Salient: Victoria University Students' Newspaper. Vol. 24, No. 11. 1961
Sir.—.Jancist cannot hope to set my mind at rest (as she attempted to* in Salient 9) by avoiding the question "How did Jancist get a copy?" Did she go overseas as she attempts to infer? And to a country where Lolita was not banned?
Jancist defends the lavatorial humour on the grounds that any family anywhere keeps itself amused with dirty stories. This is a sweeping, general, and I feel, unjustified statement.
The final claim is that the book gets its humour by making the pervert ridiculous. It seems that it is Jancist rather than the judges that should have her sense of humour questioned. Finally, may I repeat my former comment, a legal proceeding is not to exercise the judges sense of humour but to decide whether the book came within the provisions of the indecent publications act.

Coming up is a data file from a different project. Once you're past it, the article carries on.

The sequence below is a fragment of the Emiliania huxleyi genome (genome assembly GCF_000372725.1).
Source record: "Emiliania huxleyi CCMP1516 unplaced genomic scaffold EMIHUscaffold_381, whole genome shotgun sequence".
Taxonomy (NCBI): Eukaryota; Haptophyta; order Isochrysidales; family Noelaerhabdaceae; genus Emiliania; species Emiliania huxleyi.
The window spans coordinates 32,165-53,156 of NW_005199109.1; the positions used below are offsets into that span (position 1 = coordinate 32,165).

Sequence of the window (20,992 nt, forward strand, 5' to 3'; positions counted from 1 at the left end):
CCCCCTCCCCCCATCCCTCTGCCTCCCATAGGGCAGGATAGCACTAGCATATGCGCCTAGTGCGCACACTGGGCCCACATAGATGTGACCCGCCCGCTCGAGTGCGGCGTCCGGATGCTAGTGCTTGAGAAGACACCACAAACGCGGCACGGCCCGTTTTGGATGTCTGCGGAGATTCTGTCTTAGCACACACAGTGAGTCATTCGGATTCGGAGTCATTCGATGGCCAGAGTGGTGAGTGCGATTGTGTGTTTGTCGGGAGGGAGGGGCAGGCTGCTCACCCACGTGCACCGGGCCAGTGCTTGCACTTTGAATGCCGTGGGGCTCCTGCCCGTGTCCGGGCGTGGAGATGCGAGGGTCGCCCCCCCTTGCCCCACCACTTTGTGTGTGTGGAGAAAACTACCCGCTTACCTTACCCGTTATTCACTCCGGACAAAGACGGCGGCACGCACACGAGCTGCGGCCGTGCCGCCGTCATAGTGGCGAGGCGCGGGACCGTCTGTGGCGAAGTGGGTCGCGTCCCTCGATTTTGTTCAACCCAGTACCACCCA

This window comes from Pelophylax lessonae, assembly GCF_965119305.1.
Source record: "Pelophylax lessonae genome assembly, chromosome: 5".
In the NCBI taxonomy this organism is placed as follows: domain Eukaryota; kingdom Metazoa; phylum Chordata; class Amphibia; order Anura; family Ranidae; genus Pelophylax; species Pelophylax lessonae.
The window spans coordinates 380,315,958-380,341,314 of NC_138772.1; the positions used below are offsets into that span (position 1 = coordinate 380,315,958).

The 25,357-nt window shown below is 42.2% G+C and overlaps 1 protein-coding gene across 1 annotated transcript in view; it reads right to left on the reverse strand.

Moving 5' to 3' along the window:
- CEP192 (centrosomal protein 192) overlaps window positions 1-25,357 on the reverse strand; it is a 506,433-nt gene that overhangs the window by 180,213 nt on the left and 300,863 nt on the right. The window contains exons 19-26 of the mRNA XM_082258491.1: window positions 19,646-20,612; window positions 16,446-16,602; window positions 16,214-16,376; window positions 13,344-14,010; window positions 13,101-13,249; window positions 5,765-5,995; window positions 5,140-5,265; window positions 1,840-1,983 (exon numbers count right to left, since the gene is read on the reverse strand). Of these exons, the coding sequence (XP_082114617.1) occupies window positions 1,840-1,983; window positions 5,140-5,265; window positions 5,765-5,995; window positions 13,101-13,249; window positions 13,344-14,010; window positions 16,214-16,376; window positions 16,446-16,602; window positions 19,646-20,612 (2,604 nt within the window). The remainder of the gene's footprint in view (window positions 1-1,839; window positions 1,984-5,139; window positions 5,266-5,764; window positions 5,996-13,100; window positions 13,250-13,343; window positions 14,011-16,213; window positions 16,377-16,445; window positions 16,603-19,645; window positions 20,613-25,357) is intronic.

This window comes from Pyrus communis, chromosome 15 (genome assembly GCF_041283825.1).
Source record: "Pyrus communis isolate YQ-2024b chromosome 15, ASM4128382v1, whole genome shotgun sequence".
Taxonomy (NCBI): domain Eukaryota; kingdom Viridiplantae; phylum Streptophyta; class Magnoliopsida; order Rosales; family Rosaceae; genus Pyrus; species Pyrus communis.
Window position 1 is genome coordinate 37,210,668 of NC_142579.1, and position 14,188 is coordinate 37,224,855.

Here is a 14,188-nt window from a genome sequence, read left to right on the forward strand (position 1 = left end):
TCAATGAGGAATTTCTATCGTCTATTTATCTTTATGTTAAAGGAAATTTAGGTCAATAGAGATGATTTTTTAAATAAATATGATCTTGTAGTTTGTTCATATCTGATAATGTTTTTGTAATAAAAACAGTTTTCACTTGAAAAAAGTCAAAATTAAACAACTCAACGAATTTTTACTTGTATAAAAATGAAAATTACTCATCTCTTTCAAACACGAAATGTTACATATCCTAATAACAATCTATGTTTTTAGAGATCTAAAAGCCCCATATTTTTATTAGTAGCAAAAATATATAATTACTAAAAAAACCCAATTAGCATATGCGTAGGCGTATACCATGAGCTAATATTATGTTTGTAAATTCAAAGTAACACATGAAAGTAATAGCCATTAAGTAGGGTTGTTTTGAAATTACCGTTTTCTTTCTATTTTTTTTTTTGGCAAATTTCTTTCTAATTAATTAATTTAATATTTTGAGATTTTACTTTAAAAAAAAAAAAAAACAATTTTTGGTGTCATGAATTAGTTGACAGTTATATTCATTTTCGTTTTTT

[In reply to R.J.P.—I did go overseas—as R.J.P. well knows—now just shut up will you?
Let us agree to differ on our ideas of "family jokes." I think that if a survey was to be conducted throughout the world, on this subject, the result would be that there was a certain element of lavatorial humour in the majority of family circles, especially those with young children (heavens, it's essential!)
The exception does not prove the rule.
And just to conclude—maybe I have an unique sense of humour—and I'm proud of it!